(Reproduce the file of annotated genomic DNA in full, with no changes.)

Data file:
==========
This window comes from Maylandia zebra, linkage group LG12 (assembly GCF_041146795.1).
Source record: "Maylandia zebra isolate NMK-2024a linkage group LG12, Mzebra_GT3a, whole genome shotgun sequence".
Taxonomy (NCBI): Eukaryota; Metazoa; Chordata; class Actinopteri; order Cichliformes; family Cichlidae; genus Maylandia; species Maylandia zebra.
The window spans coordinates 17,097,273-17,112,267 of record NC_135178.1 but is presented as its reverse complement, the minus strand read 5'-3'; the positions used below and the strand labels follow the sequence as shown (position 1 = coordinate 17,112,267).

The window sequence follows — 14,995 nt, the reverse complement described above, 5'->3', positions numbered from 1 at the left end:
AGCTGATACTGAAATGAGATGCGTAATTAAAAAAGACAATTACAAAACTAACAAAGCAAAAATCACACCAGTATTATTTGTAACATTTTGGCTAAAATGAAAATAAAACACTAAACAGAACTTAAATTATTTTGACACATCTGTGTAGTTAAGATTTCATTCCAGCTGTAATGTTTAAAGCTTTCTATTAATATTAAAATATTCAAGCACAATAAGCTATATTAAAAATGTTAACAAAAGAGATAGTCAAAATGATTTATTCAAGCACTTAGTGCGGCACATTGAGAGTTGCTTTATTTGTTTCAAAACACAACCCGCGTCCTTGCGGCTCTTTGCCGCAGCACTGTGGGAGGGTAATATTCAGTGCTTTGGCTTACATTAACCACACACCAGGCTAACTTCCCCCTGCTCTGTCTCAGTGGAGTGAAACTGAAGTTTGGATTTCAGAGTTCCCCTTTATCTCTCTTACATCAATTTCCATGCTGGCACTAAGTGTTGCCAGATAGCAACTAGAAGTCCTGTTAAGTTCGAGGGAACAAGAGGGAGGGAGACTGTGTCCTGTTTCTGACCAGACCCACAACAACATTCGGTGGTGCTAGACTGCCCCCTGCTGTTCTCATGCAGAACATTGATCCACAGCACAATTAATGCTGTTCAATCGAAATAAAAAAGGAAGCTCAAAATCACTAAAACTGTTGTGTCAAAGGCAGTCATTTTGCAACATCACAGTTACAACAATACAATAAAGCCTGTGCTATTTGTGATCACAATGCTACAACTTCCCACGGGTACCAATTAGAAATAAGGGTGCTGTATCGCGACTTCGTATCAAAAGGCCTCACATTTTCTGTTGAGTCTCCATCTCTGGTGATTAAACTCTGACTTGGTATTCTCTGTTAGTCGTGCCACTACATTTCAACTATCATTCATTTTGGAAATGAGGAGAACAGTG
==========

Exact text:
This window comes from Maylandia zebra, linkage group LG12 (assembly GCF_041146795.1).
Source record: "Maylandia zebra isolate NMK-2024a linkage group LG12, Mzebra_GT3a, whole genome shotgun sequence".
Taxonomy (NCBI): Eukaryota; Metazoa; Chordata; class Actinopteri; order Cichliformes; family Cichlidae; genus Maylandia; species Maylandia zebra.
The window spans coordinates 17,097,273-17,112,267 of record NC_135178.1 but is presented as its reverse complement, the minus strand read 5'-3'; the positions used below and the strand labels follow the sequence as shown (position 1 = coordinate 17,112,267).

The window sequence follows — 14,995 nt, the reverse complement described above, 5'->3', positions numbered from 1 at the left end:
AGCTGATACTGAAATGAGATGCGTAATTAAAAAAGACAATTACAAAACTAACAAAGCAAAAATCACACCAGTATTATTTGTAACATTTTGGCTAAAATGAAAATAAAACACTAAACAGAACTTAAATTATTTTGACACATCTGTGTAGTTAAGATTTCATTCCAGCTGTAATGTTTAAAGCTTTCTATTAATATTAAAATATTCAAGCACAATAAGCTATATTAAAAATGTTAACAAAAGAGATAGTCAAAATGATTTATTCAAGCACTTAGTGCGGCACATTGAGAGTTGCTTTATTTGTTTCAAAACACAACCCGCGTCCTTGCGGCTCTTTGCCGCAGCACTGTGGGAGGGTAATATTCAGTGCTTTGGCTTACATTAACCACACACCAGGCTAACTTCCCCCTGCTCTGTCTCAGTGGAGTGAAACTGAAGTTTGGATTTCAGAGTTCCCCTTTATCTCTCTTACATCAATTTCCATGCTGGCACTAAGTGTTGCCAGATAGCAACTAGAAGTCCTGTTAAGTTCGAGGGAACAAGAGGGAGGGAGACTGTGTCCTGTTTCTGACCAGACCCACAACAACATTCGGTGGTGCTAGACTGCCCCCTGCTGTTCTCATGCAGAACATTGATCCACAGCACAATTAATGCTGTTCAATCGAAATAAAAAAGGAAGCTCAAAATCACTAAAACTGTTGTGTCAAAGGCAGTCATTTTGCAACATCACAGTTACAACAATACAATAAAGCCTGTGCTATTTGTGATCACAATGCTACAACTTCCCACGGGTACCAATTAGAAATAAGGGTGCTGTATCGCGACTTCGTATCAAAAGGCCTCACATTTTCTGTTGAGTCTCCATCTCTGGTGATTAAACTCTGACTTGGTATTCTCTGTTAGTCGTGCCACTACATTTCAACTATCATTCATTTTGGAAATGAGGAGAACAGTG